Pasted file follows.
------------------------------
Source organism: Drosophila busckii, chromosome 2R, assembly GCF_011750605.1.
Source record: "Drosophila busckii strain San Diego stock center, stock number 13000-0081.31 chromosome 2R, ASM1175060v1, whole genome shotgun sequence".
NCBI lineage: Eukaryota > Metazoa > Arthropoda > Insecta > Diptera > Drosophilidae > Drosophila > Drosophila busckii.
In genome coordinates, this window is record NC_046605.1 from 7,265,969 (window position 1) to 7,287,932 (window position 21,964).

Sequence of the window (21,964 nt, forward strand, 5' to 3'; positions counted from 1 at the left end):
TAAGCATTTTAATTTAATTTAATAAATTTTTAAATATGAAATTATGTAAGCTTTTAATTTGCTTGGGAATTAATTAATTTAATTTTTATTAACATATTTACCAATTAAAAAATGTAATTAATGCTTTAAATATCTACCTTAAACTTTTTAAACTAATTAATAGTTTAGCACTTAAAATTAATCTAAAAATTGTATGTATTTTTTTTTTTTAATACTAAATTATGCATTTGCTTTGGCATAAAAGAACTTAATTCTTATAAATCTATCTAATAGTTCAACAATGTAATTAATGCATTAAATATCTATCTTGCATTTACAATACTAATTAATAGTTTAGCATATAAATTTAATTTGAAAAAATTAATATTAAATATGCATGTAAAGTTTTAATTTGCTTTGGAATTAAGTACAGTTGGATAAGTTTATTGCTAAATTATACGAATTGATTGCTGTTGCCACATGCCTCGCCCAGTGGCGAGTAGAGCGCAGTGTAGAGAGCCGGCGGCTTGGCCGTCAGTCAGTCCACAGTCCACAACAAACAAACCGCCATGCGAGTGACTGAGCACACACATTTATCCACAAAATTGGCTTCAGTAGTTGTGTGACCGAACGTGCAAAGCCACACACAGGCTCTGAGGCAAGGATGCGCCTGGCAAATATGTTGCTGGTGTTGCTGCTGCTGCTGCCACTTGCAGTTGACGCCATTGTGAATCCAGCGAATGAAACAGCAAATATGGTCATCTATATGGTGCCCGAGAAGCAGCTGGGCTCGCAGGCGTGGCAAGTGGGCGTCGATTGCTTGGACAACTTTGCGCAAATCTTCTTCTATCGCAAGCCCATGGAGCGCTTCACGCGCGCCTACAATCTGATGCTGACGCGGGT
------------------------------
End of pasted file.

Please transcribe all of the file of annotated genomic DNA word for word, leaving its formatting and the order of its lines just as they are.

Source organism: Drosophila busckii, chromosome 2R, assembly GCF_011750605.1.
Source record: "Drosophila busckii strain San Diego stock center, stock number 13000-0081.31 chromosome 2R, ASM1175060v1, whole genome shotgun sequence".
NCBI lineage: Eukaryota > Metazoa > Arthropoda > Insecta > Diptera > Drosophilidae > Drosophila > Drosophila busckii.
In genome coordinates, this window is record NC_046605.1 from 7,265,969 (window position 1) to 7,287,932 (window position 21,964).

Sequence of the window (21,964 nt, forward strand, 5' to 3'; positions counted from 1 at the left end):
TAAGCATTTTAATTTAATTTAATAAATTTTTAAATATGAAATTATGTAAGCTTTTAATTTGCTTGGGAATTAATTAATTTAATTTTTATTAACATATTTACCAATTAAAAAATGTAATTAATGCTTTAAATATCTACCTTAAACTTTTTAAACTAATTAATAGTTTAGCACTTAAAATTAATCTAAAAATTGTATGTATTTTTTTTTTTTAATACTAAATTATGCATTTGCTTTGGCATAAAAGAACTTAATTCTTATAAATCTATCTAATAGTTCAACAATGTAATTAATGCATTAAATATCTATCTTGCATTTACAATACTAATTAATAGTTTAGCATATAAATTTAATTTGAAAAAATTAATATTAAATATGCATGTAAAGTTTTAATTTGCTTTGGAATTAAGTACAGTTGGATAAGTTTATTGCTAAATTATACGAATTGATTGCTGTTGCCACATGCCTCGCCCAGTGGCGAGTAGAGCGCAGTGTAGAGAGCCGGCGGCTTGGCCGTCAGTCAGTCCACAGTCCACAACAAACAAACCGCCATGCGAGTGACTGAGCACACACATTTATCCACAAAATTGGCTTCAGTAGTTGTGTGACCGAACGTGCAAAGCCACACACAGGCTCTGAGGCAAGGATGCGCCTGGCAAATATGTTGCTGGTGTTGCTGCTGCTGCTGCCACTTGCAGTTGACGCCATTGTGAATCCAGCGAATGAAACAGCAAATATGGTCATCTATATGGTGCCCGAGAAGCAGCTGGGCTCGCAGGCGTGGCAAGTGGGCGTCGATTGCTTGGACAACTTTGCGCAAATCTTCTTCTATCGCAAGCCCATGGAGCGCTTCACGCGCGCCTACAATCTGATGCTGACGCGGGT